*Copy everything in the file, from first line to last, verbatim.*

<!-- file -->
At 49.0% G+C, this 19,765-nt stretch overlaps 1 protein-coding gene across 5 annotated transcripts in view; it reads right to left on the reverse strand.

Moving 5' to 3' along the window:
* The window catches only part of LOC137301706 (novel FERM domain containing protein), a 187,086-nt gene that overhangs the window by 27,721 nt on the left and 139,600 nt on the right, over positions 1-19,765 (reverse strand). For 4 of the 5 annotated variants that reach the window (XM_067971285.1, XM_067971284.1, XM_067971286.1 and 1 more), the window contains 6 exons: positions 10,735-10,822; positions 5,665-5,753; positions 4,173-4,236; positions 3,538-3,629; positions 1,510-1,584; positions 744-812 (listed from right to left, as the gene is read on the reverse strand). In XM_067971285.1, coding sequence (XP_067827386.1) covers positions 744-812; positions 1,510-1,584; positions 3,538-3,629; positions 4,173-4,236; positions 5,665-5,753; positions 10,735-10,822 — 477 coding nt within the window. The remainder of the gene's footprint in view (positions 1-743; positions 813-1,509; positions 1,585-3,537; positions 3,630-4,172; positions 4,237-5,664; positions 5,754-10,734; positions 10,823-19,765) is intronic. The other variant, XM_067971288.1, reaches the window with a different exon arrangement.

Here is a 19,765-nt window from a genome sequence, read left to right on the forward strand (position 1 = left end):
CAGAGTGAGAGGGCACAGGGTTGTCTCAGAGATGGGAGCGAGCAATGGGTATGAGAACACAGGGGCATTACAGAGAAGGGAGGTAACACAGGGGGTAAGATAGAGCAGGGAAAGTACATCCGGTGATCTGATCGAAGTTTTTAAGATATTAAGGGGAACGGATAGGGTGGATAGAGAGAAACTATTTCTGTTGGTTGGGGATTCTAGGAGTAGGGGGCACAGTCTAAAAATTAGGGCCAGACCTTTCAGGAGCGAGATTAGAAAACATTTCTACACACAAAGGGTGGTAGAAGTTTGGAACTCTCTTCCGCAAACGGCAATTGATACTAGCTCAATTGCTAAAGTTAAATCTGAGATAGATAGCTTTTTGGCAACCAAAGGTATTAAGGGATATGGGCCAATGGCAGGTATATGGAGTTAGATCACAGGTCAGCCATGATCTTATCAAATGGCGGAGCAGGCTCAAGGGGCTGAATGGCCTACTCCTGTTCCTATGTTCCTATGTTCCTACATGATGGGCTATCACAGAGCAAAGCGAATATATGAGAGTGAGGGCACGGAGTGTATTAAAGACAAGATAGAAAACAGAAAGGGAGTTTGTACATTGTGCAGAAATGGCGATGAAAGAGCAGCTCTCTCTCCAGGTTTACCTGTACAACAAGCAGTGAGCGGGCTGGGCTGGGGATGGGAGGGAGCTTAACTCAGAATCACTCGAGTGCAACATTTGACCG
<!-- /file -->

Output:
At 49.0% G+C, this 19,765-nt stretch overlaps 1 protein-coding gene across 5 annotated transcripts in view; it reads right to left on the reverse strand.

Moving 5' to 3' along the window:
* The window catches only part of LOC137301706 (novel FERM domain containing protein), a 187,086-nt gene that overhangs the window by 27,721 nt on the left and 139,600 nt on the right, over positions 1-19,765 (reverse strand). For 4 of the 5 annotated variants that reach the window (XM_067971285.1, XM_067971284.1, XM_067971286.1 and 1 more), the window contains 6 exons: positions 10,735-10,822; positions 5,665-5,753; positions 4,173-4,236; positions 3,538-3,629; positions 1,510-1,584; positions 744-812 (listed from right to left, as the gene is read on the reverse strand). In XM_067971285.1, coding sequence (XP_067827386.1) covers positions 744-812; positions 1,510-1,584; positions 3,538-3,629; positions 4,173-4,236; positions 5,665-5,753; positions 10,735-10,822 — 477 coding nt within the window. The remainder of the gene's footprint in view (positions 1-743; positions 813-1,509; positions 1,585-3,537; positions 3,630-4,172; positions 4,237-5,664; positions 5,754-10,734; positions 10,823-19,765) is intronic. The other variant, XM_067971288.1, reaches the window with a different exon arrangement.

Here is a 19,765-nt window from a genome sequence, read left to right on the forward strand (position 1 = left end):
CAGAGTGAGAGGGCACAGGGTTGTCTCAGAGATGGGAGCGAGCAATGGGTATGAGAACACAGGGGCATTACAGAGAAGGGAGGTAACACAGGGGGTAAGATAGAGCAGGGAAAGTACATCCGGTGATCTGATCGAAGTTTTTAAGATATTAAGGGGAACGGATAGGGTGGATAGAGAGAAACTATTTCTGTTGGTTGGGGATTCTAGGAGTAGGGGGCACAGTCTAAAAATTAGGGCCAGACCTTTCAGGAGCGAGATTAGAAAACATTTCTACACACAAAGGGTGGTAGAAGTTTGGAACTCTCTTCCGCAAACGGCAATTGATACTAGCTCAATTGCTAAAGTTAAATCTGAGATAGATAGCTTTTTGGCAACCAAAGGTATTAAGGGATATGGGCCAATGGCAGGTATATGGAGTTAGATCACAGGTCAGCCATGATCTTATCAAATGGCGGAGCAGGCTCAAGGGGCTGAATGGCCTACTCCTGTTCCTATGTTCCTATGTTCCTACATGATGGGCTATCACAGAGCAAAGCGAATATATGAGAGTGAGGGCACGGAGTGTATTAAAGACAAGATAGAAAACAGAAAGGGAGTTTGTACATTGTGCAGAAATGGCGATGAAAGAGCAGCTCTCTCTCCAGGTTTACCTGTACAACAAGCAGTGAGCGGGCTGGGCTGGGGATGGGAGGGAGCTTAACTCAGAATCACTCGAGTGCAACATTTGACCG